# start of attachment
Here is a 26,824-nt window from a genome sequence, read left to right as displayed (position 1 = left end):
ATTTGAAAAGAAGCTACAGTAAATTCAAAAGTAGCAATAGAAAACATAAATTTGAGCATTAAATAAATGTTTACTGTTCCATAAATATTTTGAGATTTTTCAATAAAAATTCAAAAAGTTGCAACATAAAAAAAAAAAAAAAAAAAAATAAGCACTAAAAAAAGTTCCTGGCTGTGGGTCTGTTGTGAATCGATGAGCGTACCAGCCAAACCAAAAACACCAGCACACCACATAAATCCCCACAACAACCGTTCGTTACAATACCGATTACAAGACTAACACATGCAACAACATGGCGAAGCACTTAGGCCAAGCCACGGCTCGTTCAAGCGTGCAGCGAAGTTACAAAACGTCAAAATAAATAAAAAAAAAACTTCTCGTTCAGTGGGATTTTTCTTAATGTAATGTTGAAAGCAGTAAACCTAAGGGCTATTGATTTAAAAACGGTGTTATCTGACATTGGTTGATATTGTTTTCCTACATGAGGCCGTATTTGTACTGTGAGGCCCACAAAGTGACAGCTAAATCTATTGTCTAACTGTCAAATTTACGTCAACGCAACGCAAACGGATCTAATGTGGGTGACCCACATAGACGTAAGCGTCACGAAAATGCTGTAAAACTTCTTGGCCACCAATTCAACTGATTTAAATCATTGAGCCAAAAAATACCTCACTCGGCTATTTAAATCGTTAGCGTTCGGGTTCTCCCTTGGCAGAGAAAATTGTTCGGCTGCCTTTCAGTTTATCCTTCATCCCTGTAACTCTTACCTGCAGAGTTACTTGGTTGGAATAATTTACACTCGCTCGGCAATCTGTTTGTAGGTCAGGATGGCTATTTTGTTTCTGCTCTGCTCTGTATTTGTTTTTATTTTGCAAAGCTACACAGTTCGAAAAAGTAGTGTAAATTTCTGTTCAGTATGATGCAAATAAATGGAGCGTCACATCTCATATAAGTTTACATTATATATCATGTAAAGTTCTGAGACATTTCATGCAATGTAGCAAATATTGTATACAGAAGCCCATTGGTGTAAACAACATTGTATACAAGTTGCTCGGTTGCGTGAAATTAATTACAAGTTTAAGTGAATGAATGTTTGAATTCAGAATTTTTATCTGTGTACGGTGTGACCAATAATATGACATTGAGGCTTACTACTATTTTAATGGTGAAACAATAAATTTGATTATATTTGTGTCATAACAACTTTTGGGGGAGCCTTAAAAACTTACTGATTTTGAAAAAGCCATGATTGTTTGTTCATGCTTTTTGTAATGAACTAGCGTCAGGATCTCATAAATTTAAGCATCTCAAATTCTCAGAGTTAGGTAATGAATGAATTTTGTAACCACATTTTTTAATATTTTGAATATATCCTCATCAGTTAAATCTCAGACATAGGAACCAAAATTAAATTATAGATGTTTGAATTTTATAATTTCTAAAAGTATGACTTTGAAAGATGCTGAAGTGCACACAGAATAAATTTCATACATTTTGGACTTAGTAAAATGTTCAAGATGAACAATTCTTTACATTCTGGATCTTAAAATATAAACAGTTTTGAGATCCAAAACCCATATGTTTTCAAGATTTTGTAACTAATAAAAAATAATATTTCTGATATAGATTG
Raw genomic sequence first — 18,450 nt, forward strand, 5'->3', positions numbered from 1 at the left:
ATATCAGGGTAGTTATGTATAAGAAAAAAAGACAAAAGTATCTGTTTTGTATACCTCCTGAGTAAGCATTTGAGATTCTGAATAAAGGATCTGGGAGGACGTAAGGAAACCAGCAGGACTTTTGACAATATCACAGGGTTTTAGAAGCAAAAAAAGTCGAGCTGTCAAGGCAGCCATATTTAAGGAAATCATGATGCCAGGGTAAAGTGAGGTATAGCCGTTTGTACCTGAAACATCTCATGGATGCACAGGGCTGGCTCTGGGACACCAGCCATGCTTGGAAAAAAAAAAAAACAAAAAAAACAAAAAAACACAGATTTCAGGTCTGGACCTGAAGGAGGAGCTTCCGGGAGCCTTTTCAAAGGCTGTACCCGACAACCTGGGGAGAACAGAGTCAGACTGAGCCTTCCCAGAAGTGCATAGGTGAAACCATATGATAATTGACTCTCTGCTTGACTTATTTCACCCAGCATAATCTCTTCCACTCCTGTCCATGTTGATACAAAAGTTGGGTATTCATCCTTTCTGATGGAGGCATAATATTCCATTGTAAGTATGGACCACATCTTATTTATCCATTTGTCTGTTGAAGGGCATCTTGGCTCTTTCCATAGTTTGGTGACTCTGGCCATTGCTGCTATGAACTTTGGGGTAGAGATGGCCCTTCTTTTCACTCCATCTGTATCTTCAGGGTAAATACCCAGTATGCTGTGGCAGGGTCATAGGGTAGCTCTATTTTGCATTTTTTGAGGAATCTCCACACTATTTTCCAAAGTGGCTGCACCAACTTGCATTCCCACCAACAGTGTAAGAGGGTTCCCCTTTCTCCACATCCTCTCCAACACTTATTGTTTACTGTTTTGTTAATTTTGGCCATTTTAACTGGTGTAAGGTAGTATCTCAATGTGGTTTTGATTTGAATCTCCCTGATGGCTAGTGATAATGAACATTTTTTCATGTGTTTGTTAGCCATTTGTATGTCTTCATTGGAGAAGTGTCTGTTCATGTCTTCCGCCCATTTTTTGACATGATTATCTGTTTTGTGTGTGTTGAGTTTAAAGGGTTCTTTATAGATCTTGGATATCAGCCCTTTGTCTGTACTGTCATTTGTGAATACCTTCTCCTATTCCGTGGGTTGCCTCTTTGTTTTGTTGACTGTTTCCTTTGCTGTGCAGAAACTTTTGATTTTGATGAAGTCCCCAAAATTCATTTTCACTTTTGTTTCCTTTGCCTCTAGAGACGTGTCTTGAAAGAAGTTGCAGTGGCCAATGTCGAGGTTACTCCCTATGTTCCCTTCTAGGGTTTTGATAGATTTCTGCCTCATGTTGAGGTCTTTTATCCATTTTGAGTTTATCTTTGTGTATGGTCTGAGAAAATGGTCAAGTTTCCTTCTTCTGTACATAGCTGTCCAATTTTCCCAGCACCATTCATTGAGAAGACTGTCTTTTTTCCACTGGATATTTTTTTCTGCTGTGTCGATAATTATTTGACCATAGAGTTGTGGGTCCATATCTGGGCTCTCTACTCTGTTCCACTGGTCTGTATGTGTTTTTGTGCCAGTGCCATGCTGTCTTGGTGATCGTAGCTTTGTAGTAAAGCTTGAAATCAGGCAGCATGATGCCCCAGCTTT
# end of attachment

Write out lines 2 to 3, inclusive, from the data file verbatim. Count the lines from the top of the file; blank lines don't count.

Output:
ATTTGAAAAGAAGCTACAGTAAATTCAAAAGTAGCAATAGAAAACATAAATTTGAGCATTAAATAAATGTTTACTGTTCCATAAATATTTTGAGATTTTTCAATAAAAATTCAAAAAGTTGCAACATAAAAAAAAAAAAAAAAAAAAATAAGCACTAAAAAAAGTTCCTGGCTGTGGGTCTGTTGTGAATCGATGAGCGTACCAGCCAAACCAAAAACACCAGCACACCACATAAATCCCCACAACAACCGTTCGTTACAATACCGATTACAAGACTAACACATGCAACAACATGGCGAAGCACTTAGGCCAAGCCACGGCTCGTTCAAGCGTGCAGCGAAGTTACAAAACGTCAAAATAAATAAAAAAAAAACTTCTCGTTCAGTGGGATTTTTCTTAATGTAATGTTGAAAGCAGTAAACCTAAGGGCTATTGATTTAAAAACGGTGTTATCTGACATTGGTTGATATTGTTTTCCTACATGAGGCCGTATTTGTACTGTGAGGCCCACAAAGTGACAGCTAAATCTATTGTCTAACTGTCAAATTTACGTCAACGCAACGCAAACGGATCTAATGTGGGTGACCCACATAGACGTAAGCGTCACGAAAATGCTGTAAAACTTCTTGGCCACCAATTCAACTGATTTAAATCATTGAGCCAAAAAATACCTCACTCGGCTATTTAAATCGTTAGCGTTCGGGTTCTCCCTTGGCAGAGAAAATTGTTCGGCTGCCTTTCAGTTTATCCTTCATCCCTGTAACTCTTACCTGCAGAGTTACTTGGTTGGAATAATTTACACTCGCTCGGCAATCTGTTTGTAGGTCAGGATGGCTATTTTGTTTCTGCTCTGCTCTGTATTTGTTTTTATTTTGCAAAGCTACACAGTTCGAAAAAGTAGTGTAAATTTCTGTTCAGTATGATGCAAATAAATGGAGCGTCACATCTCATATAAGTTTACATTATATATCATGTAAAGTTCTGAGACATTTCATGCAATGTAGCAAATATTGTATACAGAAGCCCATTGGTGTAAACAACATTGTATACAAGTTGCTCGGTTGCGTGAAATTAATTACAAGTTTAAGTGAATGAATGTTTGAATTCAGAATTTTTATCTGTGTACGGTGTGACCAATAATATGACATTGAGGCTTACTACTATTTTAATGGTGAAACAATAAATTTGATTATATTTGTGTCATAACAACTTTTGGGGGAGCCTTAAAAACTTACTGATTTTGAAAAAGCCATGATTGTTTGTTCATGCTTTTTGTAATGAACTAGCGTCAGGATCTCATAAATTTAAGCATCTCAAATTCTCAGAGTTAGGTAATGAATGAATTTTGTAACCACATTTTTTAATATTTTGAATATATCCTCATCAGTTAAATCTCAGACATAGGAACCAAAATTAAATTATAGATGTTTGAATTTTATAATTTCTAAAAGTATGACTTTGAAAGATGCTGAAGTGCACACAGAATAAATTTCATACATTTTGGACTTAGTAAAATGTTCAAGATGAACAATTCTTTACATTCTGGATCTTAAAATATAAACAGTTTTGAGATCCAAAACCCATATGTTTTCAAGATTTTGTAACTAATAAAAAATAATATTTCTGATATAGATTG
Raw genomic sequence first — 18,450 nt, forward strand, 5'->3', positions numbered from 1 at the left: